Even amid the government shutdown, Salmonella has managed to steal the spotlight.
A salmonella outbreak has been traced back to contaminated poultry, sickening 317 people in 20 states, according to the Center for Disease Control and Prevention (CDC). The contaminated poultry was found in three Foster Farms locations in California, the FSIS reports.
According to the CDC, the said outbreak is caused by Salmonella Heidelberg. Heidelberg is an antibiotic-resistant strain of Salmonella, although not completely. Some antibiotics, like Ciprofloxacin may be used to treat its symptoms, according to Cargill’s FAQ page on the bacteria strain.
42% of the ill persons have been hospitalized. 77% of the infected persons are from California. No deaths have been reported.
Only two of CDC’s investigators were on duty to attend to the initial outbreak investigations as two-thirds of the agency’s workers were furloughed due to the federal government shutdown. 30 more workers were asked to go back to work to monitor the outbreak for CDC’s PulseNet, CDC Crisis Communication Specialist Barbara Reynolds told TIME. (Update: President Obama has just signed the bill to reopen the government this morning.)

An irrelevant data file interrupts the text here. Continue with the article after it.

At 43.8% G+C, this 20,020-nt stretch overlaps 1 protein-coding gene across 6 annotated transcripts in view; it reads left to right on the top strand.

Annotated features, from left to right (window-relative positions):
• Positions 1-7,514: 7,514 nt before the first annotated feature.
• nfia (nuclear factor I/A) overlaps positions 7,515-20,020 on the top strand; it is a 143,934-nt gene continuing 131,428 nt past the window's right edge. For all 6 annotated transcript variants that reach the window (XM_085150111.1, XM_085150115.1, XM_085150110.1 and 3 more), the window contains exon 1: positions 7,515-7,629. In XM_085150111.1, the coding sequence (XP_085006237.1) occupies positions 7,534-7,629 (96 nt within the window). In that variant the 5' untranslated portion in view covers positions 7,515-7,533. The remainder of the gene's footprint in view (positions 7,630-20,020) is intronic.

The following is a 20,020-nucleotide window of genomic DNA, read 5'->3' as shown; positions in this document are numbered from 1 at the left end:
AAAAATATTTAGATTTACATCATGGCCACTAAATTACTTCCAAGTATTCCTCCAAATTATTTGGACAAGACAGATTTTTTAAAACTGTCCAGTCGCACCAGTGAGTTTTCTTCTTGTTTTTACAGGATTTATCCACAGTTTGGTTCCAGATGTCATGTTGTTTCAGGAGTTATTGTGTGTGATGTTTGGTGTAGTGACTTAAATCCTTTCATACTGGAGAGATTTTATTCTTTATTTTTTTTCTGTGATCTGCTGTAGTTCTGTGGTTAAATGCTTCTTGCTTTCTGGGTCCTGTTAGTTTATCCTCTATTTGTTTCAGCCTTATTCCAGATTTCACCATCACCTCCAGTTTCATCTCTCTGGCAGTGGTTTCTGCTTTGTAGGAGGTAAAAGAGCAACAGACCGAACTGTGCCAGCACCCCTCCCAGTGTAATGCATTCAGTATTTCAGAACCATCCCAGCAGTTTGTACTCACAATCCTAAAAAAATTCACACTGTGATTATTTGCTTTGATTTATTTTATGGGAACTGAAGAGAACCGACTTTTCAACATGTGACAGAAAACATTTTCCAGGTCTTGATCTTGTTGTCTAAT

Due to health concerns related to the outbreak, the USDA-FSIS issued a Public Health Alert on Oct. 7, 2013. The government shutdown, which began Oct. 1 and sent federal workers, including CDC and USFDA employees, home without pay, slowed down progress for containing the outbreak.
Approximately 42,000 cases of Salmonella are being reported in the U.S. each year, according to Food Safety News. But there are more than a million cases that remain unreported.
Federal law allows around 7.5 percent of chicken carcasses to be contaminated with pathogenic bacteria. This explains why Salmonella and Campylobacter incidences are prevalent. But risks associated with salmonella increases in the hands of consumers. Thus, consumers are advised to cook their poultry well to recommended temperatures of at least 165 degrees internally to avoid contracting salmonella.
Oregon State Epidemiologist Dr. Katrina Hedberg notes that no one suddenly decided to “eat their chicken breasts raw” in her interview with Food Safety News. “Consumers have known for a long time to cook their chicken well, so something may be going on in these plants otherwise we wouldn’t have seen this outbreak.”
For more information on preventing salmonella check out our previous post, Salmonella: Facts, Prevention and Treatment.